Digital Library

Reproductive Justice Framework
Reproductive Justice (RJ) is a framework that emerged from Black women-led and -centered advocacy in the 1990s. It evolved from the effort to broaden the abortion-centered reproductive rights movement of the 1990s by integrating social justice and human rights. RJ applies an intersectional analysis to social issues, which means it demands recognition of the full context of a person’s life and the unique social conditions we each navigate and live within. Consequently, the RJ framework demands centering the voices and experiences of marginalized individuals and communities. It is a necessary and radical framework that has ignited a global movement. [continue reading]

Discrimination in Healthcare facing Trans and Non-Binary People in Georgia
Moving through the healthcare system can be a difficult or traumatic experience for people who identify as trans and/or gender non-binary (TGNB).  The health and overall well-being of TGNB persons in the United States, in the regional South, and in Georgia in particular, are disproportionately adversely affected by stigma and discrimination, which is perpetuated by various institutional and structural systems. The healthcare system is one such system. [continue reading]

Non Discrimination Protections for TGNB People: An Overview
Legal non-discrimination protections for TGNB folks in employment, healthcare, and day-to-day life are critical to achieving health equity. This is because each of us are affected by social determinants of health, which are the conditions and social factors in which we interact, live, work, play, and worship, and which ultimately have an impact our health and wellbeing. Some examples of social determinants of health include experiences with racism, homophobia, transphobia and other forms of stigma and discrimination, housing instability, access to education, financial instability, and exposure to environmental hazards. SPARK’s approach via the reproductive justice framework is to apply an intersectional analysis and recognize the impact that social determinants have on health. This way, we can work to promote comprehensive policy and systems change that supports the whole person and our diverse and intersecting identities, as individuals and as integral members of our families and communities. [continue reading]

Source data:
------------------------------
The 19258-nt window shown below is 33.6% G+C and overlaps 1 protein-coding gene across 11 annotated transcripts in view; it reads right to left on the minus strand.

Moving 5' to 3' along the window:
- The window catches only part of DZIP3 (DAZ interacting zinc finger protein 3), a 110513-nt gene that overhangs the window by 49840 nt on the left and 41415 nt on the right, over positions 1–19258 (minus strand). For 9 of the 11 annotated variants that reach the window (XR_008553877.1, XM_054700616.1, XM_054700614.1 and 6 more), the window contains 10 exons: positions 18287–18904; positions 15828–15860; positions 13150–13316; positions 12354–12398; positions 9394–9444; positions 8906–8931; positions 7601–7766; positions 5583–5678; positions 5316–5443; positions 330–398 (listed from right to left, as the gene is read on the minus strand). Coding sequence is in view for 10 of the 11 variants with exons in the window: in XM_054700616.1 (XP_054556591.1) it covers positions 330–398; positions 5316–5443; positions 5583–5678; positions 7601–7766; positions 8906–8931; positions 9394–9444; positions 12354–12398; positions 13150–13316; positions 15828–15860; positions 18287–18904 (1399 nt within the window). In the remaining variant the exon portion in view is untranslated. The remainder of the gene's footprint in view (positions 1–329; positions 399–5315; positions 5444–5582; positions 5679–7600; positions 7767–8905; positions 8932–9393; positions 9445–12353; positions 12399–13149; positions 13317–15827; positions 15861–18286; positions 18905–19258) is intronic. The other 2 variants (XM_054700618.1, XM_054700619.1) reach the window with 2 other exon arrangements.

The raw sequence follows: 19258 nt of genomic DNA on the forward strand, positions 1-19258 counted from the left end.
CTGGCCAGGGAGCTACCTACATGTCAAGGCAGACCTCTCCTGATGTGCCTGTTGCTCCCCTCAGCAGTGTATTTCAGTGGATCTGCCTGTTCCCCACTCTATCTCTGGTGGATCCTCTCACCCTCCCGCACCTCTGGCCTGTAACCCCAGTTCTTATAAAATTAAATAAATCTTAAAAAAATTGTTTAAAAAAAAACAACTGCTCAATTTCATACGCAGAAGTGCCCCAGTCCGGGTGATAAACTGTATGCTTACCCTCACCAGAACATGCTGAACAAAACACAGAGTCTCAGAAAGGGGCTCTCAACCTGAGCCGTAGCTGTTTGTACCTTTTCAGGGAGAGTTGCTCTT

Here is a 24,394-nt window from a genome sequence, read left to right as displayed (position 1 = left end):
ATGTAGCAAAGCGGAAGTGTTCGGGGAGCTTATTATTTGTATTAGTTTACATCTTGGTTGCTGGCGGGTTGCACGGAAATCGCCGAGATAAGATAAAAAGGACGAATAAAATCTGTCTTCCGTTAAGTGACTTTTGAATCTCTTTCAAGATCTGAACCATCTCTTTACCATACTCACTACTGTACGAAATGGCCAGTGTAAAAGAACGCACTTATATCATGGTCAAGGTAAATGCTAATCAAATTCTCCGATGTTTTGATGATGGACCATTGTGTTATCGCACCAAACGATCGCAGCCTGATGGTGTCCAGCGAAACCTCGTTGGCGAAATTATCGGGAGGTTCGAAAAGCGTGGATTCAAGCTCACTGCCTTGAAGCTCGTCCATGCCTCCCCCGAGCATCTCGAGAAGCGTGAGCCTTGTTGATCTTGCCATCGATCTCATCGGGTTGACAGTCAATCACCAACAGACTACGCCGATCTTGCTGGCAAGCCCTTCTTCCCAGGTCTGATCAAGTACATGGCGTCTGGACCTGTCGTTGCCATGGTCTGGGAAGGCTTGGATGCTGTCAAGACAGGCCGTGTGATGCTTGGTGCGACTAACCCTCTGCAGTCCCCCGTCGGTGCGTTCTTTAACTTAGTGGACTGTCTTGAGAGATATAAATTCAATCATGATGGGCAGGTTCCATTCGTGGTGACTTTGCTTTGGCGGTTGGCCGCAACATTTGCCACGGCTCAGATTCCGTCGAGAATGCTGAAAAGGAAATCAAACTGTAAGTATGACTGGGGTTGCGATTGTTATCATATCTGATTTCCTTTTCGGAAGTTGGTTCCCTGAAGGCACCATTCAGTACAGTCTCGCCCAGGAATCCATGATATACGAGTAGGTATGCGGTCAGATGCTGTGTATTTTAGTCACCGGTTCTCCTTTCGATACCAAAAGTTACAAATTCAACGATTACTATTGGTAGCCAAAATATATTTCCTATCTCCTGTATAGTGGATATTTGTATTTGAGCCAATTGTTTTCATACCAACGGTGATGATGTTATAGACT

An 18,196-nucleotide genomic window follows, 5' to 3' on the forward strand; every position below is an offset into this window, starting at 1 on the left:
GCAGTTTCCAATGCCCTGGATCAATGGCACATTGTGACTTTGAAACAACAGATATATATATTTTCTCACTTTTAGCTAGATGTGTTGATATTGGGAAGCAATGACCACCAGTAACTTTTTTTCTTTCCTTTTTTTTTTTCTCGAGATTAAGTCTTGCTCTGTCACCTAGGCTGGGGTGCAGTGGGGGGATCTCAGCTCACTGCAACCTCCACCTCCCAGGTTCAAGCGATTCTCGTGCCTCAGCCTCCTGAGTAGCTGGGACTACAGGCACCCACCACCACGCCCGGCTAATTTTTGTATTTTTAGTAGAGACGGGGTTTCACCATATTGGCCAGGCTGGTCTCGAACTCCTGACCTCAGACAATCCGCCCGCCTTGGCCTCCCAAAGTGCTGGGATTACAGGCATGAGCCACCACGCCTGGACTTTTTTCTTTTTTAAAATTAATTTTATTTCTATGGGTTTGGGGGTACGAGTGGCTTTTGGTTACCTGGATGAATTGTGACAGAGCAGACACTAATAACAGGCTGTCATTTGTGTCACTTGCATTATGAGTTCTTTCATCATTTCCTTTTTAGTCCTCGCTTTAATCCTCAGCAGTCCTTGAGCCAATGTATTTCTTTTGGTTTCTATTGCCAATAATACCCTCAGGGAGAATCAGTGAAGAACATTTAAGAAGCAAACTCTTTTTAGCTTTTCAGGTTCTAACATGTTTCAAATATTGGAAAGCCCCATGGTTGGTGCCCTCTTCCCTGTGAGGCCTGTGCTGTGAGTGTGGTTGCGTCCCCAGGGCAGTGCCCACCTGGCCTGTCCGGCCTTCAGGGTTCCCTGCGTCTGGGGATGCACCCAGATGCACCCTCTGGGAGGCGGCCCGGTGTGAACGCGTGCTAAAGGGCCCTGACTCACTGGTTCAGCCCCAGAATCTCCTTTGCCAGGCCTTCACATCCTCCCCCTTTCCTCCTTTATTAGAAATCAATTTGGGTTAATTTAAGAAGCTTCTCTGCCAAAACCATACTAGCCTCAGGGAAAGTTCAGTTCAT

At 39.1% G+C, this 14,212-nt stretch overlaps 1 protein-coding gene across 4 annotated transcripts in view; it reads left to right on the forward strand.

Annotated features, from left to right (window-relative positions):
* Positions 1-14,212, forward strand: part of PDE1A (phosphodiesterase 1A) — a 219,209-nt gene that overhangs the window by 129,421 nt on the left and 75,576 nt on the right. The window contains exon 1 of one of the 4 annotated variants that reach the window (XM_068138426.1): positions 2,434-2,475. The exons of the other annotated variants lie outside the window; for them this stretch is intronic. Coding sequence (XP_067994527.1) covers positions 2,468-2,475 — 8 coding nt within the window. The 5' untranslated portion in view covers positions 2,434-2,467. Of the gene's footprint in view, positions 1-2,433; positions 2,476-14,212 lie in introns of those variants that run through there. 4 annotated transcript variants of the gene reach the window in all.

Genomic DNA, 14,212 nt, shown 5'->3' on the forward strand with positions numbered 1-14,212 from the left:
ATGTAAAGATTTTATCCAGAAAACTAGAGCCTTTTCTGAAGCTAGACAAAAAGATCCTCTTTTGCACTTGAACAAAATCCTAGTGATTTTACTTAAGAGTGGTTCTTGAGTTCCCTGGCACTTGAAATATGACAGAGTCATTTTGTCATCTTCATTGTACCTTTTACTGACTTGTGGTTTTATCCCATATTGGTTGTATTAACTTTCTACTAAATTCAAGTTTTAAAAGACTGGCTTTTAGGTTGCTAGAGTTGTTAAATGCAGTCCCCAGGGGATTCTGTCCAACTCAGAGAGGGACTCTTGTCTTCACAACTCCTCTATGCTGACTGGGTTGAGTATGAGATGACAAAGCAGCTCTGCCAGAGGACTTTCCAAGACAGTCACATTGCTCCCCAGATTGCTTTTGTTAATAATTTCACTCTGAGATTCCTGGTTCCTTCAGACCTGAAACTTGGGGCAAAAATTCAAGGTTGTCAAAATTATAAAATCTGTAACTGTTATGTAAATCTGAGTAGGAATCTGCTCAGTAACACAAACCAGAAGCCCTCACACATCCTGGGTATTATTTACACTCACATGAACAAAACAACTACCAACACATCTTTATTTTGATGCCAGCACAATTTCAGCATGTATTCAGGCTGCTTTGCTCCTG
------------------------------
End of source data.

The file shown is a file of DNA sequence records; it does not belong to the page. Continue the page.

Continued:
Policy Recommendations
TGNB folks individuals do not have the same access to healthcare as their cisgender counterparts. There is a healthcare crisis facing TGNB people and it is rooted in and resulting from structural discrimination and inequality. The result is that TGNB folx experience severe health and wellness disparities, which in turn affects enjoyment of life and the ability to work and contribute to one’s families and communities. The situation demands attention and urgency. Recommended Reading: Discrimination in Healthcare against Trans and GNB people in Georgia. We can improve and in some cases save the lives of trans and GNB folx by recognizing and improving the social determinants that ultimately impact trans and GNB people’s health and wellness. In order to make sure every person can live a long, meaningful, autonomous, joyful and healthy life, we must continue to fight for real change to take place throughout the structures and institutions that we all inevitably pass through and interact with. [continue reading]

Resource Guide: Programs, Initiatives, and Organizations that Support and Advocate for Comprehensive Healthcare for Trans and Non-Binary People
Achieving comprehensive, affirming healthcare for transgender and non-binary people in Georgia is an achievable goal that will bring us closer to securing reproductive justice for all. Champions, allies and affected folx who are looking to join the advocacy to achieve improved healthcare outcomes can and should engage with the local and national programs, initiatives and organizations working to improve healthcare navigation and access for TGNB people, including the following: [continue reading]

Comments are closed